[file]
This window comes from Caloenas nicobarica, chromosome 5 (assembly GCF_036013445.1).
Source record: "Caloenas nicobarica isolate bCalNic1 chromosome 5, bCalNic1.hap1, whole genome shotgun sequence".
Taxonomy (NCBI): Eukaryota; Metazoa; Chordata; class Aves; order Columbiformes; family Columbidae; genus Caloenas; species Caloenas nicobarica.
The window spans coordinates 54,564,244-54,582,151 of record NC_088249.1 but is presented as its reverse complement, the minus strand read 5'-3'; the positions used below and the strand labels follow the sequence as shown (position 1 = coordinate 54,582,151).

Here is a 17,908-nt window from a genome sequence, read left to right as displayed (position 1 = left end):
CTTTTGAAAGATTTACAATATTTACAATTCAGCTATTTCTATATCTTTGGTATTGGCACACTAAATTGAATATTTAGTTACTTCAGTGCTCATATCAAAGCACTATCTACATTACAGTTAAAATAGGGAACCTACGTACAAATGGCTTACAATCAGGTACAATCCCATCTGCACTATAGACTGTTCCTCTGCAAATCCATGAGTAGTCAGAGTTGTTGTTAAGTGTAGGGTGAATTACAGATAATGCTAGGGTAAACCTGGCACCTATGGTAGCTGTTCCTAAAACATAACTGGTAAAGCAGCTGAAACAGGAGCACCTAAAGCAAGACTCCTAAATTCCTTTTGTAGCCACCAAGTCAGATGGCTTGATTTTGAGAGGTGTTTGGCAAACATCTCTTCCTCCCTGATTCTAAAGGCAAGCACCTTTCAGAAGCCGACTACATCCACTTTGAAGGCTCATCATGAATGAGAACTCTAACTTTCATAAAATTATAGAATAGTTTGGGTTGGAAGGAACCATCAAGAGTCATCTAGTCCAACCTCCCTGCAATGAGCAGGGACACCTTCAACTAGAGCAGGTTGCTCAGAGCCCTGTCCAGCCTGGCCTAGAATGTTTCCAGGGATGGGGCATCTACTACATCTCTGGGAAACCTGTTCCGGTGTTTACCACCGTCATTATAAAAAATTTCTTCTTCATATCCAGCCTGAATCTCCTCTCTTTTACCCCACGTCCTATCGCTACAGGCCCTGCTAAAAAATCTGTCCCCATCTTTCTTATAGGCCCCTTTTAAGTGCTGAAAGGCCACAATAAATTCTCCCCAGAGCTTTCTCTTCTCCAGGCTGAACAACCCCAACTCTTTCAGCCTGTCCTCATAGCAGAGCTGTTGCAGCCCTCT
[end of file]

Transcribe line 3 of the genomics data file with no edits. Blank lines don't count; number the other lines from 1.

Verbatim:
Taxonomy (NCBI): Eukaryota; Metazoa; Chordata; class Aves; order Columbiformes; family Columbidae; genus Caloenas; species Caloenas nicobarica.